The next generation could spend up to 10 years in virtual realities over the course of their lifetime, new research has revealed.
It comes as part of the Institution of Engineering and Technology (IET)’s new ‘Safeguarding the Metaverse’ report, which explores both the opportunities and potential harms of the new digital realm, coinciding with the latest reading in parliament of the UK Government’s new Online Safety Bill.
The IET predicted that this will tally up to around 2 hours 45 minutes per day, and have called on politicians and policy makers to ensure comprehensive measures for regulating activity taking place within VR and the metaverse are included within the final Bill.
Despite the ‘metaverse’ being a relatively new term, it’s clear a new virtual reality is on the horizon. Meta’s CEO Mark Zuckerberg has stated his goal of achieving one billion users by 2030, and other Silicon Valley giants like Google and Microsoft also continue to invest and innovate in this space.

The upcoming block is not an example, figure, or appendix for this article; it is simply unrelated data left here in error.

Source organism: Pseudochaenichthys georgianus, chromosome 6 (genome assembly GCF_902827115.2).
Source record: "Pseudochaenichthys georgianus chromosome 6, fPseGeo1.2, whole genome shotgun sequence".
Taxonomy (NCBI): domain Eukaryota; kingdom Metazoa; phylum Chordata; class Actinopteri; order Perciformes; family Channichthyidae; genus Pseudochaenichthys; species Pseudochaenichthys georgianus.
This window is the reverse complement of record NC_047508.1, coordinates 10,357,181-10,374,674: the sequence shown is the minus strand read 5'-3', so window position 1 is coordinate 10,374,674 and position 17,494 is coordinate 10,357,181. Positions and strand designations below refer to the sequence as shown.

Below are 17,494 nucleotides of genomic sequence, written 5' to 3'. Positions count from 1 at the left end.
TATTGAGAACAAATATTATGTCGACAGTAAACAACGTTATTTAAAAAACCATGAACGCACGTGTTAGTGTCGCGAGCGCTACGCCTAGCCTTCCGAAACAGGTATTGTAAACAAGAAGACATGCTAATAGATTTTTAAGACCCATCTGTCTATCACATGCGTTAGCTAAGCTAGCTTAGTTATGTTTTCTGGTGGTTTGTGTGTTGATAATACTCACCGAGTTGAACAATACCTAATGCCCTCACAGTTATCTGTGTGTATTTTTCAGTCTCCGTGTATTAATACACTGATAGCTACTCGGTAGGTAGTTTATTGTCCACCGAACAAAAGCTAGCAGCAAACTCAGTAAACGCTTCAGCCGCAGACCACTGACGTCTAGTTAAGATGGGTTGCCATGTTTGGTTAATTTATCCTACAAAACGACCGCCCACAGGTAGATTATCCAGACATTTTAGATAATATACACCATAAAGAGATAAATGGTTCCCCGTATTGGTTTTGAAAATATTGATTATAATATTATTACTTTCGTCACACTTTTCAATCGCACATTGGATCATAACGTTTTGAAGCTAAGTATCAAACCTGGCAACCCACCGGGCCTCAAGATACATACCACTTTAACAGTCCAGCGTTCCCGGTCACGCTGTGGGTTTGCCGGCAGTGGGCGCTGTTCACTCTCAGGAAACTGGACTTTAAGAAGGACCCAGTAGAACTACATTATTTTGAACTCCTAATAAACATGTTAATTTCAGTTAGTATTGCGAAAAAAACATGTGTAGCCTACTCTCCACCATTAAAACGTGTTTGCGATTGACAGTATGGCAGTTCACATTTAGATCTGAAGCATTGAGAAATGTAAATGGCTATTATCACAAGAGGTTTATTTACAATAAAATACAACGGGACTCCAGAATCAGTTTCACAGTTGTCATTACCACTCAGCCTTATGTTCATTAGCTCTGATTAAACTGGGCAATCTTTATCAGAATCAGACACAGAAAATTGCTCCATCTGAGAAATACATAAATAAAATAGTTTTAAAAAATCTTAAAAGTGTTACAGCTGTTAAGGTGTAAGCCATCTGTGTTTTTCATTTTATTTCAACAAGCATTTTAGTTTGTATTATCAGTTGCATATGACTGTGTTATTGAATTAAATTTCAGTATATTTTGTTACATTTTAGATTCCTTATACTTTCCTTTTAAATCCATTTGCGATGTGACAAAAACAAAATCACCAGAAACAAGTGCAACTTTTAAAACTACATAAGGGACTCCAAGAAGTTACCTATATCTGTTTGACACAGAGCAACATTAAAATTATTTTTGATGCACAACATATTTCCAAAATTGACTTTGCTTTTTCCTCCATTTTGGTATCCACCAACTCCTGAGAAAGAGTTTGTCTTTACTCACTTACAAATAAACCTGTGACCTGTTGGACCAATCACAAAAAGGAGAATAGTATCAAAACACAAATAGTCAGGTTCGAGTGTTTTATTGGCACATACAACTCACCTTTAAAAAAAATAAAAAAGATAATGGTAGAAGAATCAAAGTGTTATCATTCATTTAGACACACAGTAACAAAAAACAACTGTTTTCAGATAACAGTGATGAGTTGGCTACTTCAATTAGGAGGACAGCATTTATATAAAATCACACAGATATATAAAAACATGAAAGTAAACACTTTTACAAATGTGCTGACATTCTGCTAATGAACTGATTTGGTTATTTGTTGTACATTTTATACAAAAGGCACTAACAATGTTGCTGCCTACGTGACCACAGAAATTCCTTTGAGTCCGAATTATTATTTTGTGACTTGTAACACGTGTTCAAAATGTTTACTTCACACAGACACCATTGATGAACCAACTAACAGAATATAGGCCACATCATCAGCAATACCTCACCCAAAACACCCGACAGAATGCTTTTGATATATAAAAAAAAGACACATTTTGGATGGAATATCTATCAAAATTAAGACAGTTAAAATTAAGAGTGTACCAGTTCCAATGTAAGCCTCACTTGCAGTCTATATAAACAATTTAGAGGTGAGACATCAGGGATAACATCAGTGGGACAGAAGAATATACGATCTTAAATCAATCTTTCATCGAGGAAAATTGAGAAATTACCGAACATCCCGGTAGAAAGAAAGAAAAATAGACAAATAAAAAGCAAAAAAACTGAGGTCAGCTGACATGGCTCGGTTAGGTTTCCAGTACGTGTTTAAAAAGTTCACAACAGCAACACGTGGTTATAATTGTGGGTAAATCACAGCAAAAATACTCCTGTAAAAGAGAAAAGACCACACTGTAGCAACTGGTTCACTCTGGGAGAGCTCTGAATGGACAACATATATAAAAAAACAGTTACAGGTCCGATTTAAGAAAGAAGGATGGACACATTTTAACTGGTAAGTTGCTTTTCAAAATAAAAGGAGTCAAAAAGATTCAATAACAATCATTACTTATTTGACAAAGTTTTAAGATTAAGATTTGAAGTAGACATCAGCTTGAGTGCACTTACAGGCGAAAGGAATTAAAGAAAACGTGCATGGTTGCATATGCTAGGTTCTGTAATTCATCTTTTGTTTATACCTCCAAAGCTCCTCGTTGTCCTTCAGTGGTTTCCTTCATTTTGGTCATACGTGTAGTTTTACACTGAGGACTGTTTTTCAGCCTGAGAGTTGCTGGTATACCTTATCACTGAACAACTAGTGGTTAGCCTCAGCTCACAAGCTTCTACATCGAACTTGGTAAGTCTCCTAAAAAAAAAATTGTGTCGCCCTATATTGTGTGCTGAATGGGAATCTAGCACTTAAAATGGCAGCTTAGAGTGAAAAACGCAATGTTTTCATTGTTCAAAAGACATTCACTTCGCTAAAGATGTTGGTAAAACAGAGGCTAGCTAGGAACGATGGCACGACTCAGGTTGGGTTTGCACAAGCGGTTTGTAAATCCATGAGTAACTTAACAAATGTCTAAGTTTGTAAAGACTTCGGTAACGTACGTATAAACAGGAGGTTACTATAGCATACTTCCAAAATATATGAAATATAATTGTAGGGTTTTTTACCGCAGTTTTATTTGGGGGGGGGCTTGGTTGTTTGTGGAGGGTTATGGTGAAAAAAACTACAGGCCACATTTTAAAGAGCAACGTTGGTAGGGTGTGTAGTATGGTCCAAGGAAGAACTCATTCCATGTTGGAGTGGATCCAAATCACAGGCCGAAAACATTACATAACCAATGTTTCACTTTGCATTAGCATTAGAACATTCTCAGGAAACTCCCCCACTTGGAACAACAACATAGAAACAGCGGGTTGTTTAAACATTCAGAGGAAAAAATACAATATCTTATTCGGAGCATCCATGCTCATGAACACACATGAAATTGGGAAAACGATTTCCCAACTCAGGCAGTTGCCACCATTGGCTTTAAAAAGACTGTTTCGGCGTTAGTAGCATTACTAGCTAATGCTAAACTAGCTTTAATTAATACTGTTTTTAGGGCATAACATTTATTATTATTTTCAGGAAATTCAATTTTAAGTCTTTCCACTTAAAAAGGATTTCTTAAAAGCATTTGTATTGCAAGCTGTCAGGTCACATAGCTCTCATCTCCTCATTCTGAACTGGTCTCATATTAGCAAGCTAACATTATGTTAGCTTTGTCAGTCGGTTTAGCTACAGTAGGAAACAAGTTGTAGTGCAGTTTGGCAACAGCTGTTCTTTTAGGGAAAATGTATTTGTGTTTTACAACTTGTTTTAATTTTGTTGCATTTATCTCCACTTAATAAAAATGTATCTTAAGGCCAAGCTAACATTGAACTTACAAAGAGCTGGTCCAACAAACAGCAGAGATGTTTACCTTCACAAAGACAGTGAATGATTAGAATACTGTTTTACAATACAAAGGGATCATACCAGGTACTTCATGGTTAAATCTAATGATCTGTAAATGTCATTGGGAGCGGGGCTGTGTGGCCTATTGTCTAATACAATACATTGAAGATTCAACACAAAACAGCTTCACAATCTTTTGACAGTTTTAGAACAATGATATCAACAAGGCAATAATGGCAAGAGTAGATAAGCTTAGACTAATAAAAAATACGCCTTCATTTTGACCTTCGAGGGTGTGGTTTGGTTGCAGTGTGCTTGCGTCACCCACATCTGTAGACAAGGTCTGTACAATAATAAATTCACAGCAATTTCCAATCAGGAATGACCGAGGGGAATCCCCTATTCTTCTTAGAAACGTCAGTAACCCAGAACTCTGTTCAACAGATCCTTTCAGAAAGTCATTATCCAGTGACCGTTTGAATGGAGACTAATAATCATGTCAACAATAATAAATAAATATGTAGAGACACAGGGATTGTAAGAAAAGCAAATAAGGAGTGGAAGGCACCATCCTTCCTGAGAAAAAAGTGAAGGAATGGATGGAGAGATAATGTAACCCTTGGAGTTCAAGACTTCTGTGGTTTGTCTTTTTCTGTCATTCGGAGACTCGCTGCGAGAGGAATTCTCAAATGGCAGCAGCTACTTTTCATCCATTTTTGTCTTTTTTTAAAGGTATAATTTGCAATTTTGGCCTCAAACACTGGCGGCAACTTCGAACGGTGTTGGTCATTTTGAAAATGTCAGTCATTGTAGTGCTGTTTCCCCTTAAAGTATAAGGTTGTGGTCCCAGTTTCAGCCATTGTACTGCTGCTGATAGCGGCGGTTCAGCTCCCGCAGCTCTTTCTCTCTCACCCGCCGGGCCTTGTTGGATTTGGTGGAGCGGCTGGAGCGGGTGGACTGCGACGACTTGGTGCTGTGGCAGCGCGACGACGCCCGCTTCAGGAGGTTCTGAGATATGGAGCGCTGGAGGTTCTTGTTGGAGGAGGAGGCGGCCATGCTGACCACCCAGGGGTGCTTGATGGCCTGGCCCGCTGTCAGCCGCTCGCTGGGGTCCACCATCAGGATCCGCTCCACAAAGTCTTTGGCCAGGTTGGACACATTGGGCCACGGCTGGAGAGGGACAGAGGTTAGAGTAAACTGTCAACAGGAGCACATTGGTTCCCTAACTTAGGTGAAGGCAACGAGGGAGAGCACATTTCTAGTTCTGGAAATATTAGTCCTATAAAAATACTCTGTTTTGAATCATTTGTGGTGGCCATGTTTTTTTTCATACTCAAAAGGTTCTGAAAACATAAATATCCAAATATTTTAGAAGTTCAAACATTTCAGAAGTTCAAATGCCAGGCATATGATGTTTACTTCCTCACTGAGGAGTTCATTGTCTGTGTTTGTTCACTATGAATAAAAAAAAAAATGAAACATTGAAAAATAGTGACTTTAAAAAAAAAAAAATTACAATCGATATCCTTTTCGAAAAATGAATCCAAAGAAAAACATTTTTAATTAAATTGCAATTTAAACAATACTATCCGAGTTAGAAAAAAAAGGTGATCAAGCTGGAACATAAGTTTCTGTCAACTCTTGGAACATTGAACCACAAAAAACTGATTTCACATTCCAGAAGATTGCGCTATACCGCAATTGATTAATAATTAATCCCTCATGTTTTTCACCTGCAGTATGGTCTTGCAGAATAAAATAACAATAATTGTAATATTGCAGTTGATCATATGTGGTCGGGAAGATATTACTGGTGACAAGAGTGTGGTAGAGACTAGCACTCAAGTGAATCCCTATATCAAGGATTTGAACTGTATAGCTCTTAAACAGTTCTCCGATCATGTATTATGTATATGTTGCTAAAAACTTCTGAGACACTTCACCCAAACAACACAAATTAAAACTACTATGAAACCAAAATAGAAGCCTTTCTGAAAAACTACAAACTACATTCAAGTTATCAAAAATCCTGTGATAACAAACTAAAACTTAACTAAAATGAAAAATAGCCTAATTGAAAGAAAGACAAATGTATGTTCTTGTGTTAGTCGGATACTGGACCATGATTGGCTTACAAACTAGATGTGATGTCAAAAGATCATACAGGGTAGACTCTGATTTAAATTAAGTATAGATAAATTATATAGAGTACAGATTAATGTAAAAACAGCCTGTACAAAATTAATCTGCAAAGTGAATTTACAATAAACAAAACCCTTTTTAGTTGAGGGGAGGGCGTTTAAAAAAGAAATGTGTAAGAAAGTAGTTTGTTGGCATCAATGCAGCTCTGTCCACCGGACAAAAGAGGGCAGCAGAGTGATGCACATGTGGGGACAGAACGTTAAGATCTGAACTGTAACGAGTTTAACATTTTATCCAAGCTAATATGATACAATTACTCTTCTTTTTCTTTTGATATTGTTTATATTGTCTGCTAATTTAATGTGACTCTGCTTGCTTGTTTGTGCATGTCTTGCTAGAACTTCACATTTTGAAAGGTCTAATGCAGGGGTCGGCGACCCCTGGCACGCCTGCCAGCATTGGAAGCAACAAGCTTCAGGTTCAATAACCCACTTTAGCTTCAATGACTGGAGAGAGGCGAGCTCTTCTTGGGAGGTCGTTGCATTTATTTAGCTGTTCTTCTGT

However, the IET’s new research reveals almost two thirds of parents of children aged 5-10 don’t currently understand the metaverse, highlighting the need to safeguard this new space to ensure our young people are able to safely enjoy the myriad experiences and educational advantages it could offer them.
Yet, despite the lack of understanding and – importantly – regulation, Brits are already beginning to explore this new online world. According to the IET, more than a fifth of 5–10-year-olds already have a VR headset of their own or have asked for a similar tech present for their birthday or Christmas. 15 per cent of them have already tried VR, and six per cent use it on a regular basis.
Catherine Allen, co-author of the IET’s new report, Member of the IET’s Digital Policy Panel, and CEO of VR consultancy Limina Immersive said: “Immersive technologies have limitless potential and endless opportunities but with this also come risks and threats. It’s integral that the safety, privacy, and rights of end users are protected.
“Today, the UK has a golden opportunity to use its democratic processes to shape the future of the next major form of media: immersive technologies and the metaverse.
“Not only will this help protect adults and children from future harms in years to come, but it will also bring about wider societal rewards. People must feel safe in digital spaces in order to really harness the potential.”